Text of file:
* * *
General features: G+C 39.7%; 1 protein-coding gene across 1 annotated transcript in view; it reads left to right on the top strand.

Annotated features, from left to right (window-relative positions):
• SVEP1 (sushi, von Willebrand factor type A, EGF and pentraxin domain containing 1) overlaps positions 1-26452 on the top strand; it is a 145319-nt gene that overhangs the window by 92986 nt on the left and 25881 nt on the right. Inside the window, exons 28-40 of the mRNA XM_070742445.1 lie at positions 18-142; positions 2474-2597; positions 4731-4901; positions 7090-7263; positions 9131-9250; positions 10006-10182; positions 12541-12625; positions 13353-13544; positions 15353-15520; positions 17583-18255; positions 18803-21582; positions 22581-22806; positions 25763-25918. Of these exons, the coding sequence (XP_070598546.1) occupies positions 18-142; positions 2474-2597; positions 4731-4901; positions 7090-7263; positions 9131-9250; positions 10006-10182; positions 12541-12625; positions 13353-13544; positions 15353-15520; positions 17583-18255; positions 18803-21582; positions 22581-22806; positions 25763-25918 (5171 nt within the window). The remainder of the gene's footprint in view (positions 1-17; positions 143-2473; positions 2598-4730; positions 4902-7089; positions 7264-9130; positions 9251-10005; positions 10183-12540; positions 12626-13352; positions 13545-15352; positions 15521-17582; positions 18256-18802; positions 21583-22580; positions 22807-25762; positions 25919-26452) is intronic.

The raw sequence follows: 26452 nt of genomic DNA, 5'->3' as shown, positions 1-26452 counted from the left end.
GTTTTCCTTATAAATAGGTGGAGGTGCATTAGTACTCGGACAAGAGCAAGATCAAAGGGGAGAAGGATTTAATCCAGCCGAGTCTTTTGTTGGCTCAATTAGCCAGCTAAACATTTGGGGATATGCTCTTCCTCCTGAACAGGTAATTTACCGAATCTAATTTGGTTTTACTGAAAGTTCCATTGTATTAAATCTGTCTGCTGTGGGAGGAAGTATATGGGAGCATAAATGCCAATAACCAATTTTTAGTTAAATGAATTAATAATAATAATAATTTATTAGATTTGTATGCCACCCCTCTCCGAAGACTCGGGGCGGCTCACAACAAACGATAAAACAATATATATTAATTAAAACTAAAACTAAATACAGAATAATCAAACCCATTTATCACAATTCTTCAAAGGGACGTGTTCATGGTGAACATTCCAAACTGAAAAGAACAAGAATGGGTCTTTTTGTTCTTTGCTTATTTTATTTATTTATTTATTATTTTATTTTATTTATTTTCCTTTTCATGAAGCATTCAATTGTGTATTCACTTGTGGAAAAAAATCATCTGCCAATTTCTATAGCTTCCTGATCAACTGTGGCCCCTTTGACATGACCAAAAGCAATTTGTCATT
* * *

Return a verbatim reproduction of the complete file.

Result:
General features: G+C 39.7%; 1 protein-coding gene across 1 annotated transcript in view; it reads left to right on the top strand.

Annotated features, from left to right (window-relative positions):
• SVEP1 (sushi, von Willebrand factor type A, EGF and pentraxin domain containing 1) overlaps positions 1-26452 on the top strand; it is a 145319-nt gene that overhangs the window by 92986 nt on the left and 25881 nt on the right. Inside the window, exons 28-40 of the mRNA XM_070742445.1 lie at positions 18-142; positions 2474-2597; positions 4731-4901; positions 7090-7263; positions 9131-9250; positions 10006-10182; positions 12541-12625; positions 13353-13544; positions 15353-15520; positions 17583-18255; positions 18803-21582; positions 22581-22806; positions 25763-25918. Of these exons, the coding sequence (XP_070598546.1) occupies positions 18-142; positions 2474-2597; positions 4731-4901; positions 7090-7263; positions 9131-9250; positions 10006-10182; positions 12541-12625; positions 13353-13544; positions 15353-15520; positions 17583-18255; positions 18803-21582; positions 22581-22806; positions 25763-25918 (5171 nt within the window). The remainder of the gene's footprint in view (positions 1-17; positions 143-2473; positions 2598-4730; positions 4902-7089; positions 7264-9130; positions 9251-10005; positions 10183-12540; positions 12626-13352; positions 13545-15352; positions 15521-17582; positions 18256-18802; positions 21583-22580; positions 22807-25762; positions 25919-26452) is intronic.

The raw sequence follows: 26452 nt of genomic DNA, 5'->3' as shown, positions 1-26452 counted from the left end.
GTTTTCCTTATAAATAGGTGGAGGTGCATTAGTACTCGGACAAGAGCAAGATCAAAGGGGAGAAGGATTTAATCCAGCCGAGTCTTTTGTTGGCTCAATTAGCCAGCTAAACATTTGGGGATATGCTCTTCCTCCTGAACAGGTAATTTACCGAATCTAATTTGGTTTTACTGAAAGTTCCATTGTATTAAATCTGTCTGCTGTGGGAGGAAGTATATGGGAGCATAAATGCCAATAACCAATTTTTAGTTAAATGAATTAATAATAATAATAATTTATTAGATTTGTATGCCACCCCTCTCCGAAGACTCGGGGCGGCTCACAACAAACGATAAAACAATATATATTAATTAAAACTAAAACTAAATACAGAATAATCAAACCCATTTATCACAATTCTTCAAAGGGACGTGTTCATGGTGAACATTCCAAACTGAAAAGAACAAGAATGGGTCTTTTTGTTCTTTGCTTATTTTATTTATTTATTTATTATTTTATTTTATTTATTTTCCTTTTCATGAAGCATTCAATTGTGTATTCACTTGTGGAAAAAAATCATCTGCCAATTTCTATAGCTTCCTGATCAACTGTGGCCCCTTTGACATGACCAAAAGCAATTTGTCATT